I spent most of the afternoon trying to get the videos I'd taken on my iphone last night onto DVDs we could watch on our TV. My daughters had an audition preparation session last night for their upcoming play, "Annie." They have songs and dance routines to learn this week and I really didn't want them trying to watch them on my iphone or computer all week. I figured it would be far simpler for all of us if they had a DVD instead.
Turns out that transfer isn't exactly easy. There's no nifty feature in iTunes (that I know of) that allows your to just burn a dvd from a downloaded video. I had to search the internet for software, download it, and learn to use it through much trial and error. Personally, I think I overdid the "error" part. When I finally figured it out, I realized that the picture on all the videos was sideways (some odd quirk of iphones). After screaming a string of profanities, silently.... my daughters were home after all, I found a video editing program that allowed me to fix that.
It was a horrendous struggle and I don't look forward to repeating the experience anytime soon. Still... I learned a tremendous amount. Would it have been easier if I'd had someone to take me step by step through the process? Absolutely!!!! But, I wouldn't have learned nearly as much. Making the gazillion mistakes I made today taught me a great deal about video editing. I was frustrated, but I did ultimately figure it out and am proud that was able to do it.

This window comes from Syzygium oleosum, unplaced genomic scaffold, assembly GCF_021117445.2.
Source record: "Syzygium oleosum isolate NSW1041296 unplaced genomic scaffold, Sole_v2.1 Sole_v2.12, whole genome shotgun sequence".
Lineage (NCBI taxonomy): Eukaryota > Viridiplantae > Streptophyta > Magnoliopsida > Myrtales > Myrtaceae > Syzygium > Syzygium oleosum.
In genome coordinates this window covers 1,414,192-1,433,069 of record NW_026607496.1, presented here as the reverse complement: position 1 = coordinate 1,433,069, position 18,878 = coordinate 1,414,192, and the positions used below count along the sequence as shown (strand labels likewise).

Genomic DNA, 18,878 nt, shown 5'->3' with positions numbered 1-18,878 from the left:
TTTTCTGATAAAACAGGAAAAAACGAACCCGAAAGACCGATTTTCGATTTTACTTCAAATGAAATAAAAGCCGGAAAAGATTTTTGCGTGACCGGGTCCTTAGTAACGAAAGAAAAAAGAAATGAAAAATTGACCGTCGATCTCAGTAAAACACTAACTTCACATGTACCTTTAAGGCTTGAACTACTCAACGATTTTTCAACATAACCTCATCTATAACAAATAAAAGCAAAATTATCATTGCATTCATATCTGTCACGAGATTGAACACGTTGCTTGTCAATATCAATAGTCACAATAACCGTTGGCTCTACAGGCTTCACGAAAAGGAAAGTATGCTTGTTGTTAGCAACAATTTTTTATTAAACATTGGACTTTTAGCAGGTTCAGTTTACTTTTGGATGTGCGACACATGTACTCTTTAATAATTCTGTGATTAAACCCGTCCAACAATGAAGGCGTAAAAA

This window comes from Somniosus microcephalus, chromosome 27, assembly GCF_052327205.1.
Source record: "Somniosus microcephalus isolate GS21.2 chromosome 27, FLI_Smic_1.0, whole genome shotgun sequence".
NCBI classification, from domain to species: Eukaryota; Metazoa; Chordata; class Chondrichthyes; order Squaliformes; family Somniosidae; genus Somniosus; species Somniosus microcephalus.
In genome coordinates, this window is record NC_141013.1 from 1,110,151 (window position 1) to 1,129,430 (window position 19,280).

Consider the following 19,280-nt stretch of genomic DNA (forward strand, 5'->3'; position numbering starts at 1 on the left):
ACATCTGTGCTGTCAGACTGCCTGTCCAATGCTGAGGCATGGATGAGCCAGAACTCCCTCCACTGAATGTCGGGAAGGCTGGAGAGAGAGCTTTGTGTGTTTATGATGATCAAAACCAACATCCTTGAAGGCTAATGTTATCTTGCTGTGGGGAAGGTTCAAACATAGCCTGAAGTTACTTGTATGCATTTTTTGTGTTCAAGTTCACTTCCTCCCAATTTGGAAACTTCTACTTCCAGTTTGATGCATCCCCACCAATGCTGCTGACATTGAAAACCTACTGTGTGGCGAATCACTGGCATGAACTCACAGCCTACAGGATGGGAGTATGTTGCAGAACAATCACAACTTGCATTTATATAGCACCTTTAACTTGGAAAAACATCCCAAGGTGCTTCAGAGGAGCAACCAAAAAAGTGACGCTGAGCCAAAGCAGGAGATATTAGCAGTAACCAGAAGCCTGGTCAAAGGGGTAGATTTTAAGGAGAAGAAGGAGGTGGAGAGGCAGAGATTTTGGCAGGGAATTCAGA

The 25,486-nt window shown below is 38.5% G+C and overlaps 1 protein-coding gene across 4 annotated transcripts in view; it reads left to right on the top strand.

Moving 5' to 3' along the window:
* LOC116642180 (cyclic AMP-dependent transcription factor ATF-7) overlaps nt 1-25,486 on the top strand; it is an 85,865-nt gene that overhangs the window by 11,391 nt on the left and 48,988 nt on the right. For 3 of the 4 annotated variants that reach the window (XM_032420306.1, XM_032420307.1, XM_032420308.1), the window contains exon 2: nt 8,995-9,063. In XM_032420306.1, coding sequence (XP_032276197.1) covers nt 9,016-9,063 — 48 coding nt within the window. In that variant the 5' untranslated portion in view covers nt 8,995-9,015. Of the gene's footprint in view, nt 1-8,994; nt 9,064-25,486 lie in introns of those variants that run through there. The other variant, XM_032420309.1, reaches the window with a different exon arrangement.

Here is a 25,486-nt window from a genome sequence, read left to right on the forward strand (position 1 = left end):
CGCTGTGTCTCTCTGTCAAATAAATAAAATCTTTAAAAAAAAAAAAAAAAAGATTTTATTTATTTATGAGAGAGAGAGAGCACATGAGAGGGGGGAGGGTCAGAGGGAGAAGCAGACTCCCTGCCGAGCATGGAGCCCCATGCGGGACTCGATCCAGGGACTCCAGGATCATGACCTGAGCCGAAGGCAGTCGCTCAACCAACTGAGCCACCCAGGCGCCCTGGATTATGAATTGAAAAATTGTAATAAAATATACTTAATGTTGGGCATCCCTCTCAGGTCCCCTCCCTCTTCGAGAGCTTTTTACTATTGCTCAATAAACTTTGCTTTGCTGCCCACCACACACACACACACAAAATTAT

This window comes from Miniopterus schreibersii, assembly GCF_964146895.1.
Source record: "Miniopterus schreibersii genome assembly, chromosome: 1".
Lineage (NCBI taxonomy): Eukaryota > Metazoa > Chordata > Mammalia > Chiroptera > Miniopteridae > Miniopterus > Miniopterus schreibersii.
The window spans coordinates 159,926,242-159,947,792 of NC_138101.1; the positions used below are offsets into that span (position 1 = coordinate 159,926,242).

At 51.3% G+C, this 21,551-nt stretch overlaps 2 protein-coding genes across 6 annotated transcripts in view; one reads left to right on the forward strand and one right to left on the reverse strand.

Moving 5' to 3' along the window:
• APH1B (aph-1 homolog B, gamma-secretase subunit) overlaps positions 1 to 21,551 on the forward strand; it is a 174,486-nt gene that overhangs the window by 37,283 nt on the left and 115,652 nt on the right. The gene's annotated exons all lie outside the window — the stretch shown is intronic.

That kind of ownership only comes from figuring things out yourself. I think we need to find more room in our educational system for this kind of learning. It's far more lasting and ultimately builds student confidence like nothing else can. Most people have learned to use computers this way through necessity. Computer software and technology changes so rapidly, that we simply have to figure it out as we need it. There are no classroom teachers to explain things for us.
So, instead of always thinking of things I can teach my kids, I'm going to work on devising a curriculum that includes this kind of autodidacticism. I'll set them various tasks to complete. Something like... here's $30 bucks --> go plant us a vegetable garden. I could take them to the nursery to get seedlings, etc. and the library to find how-to books, but other than that, I'd stay hands off and let them make all the mistakes they need to in order to really learn. It would make our "homeschooling" a lot harder to document for the charter school, but I think they'd learn a heck of a lot more!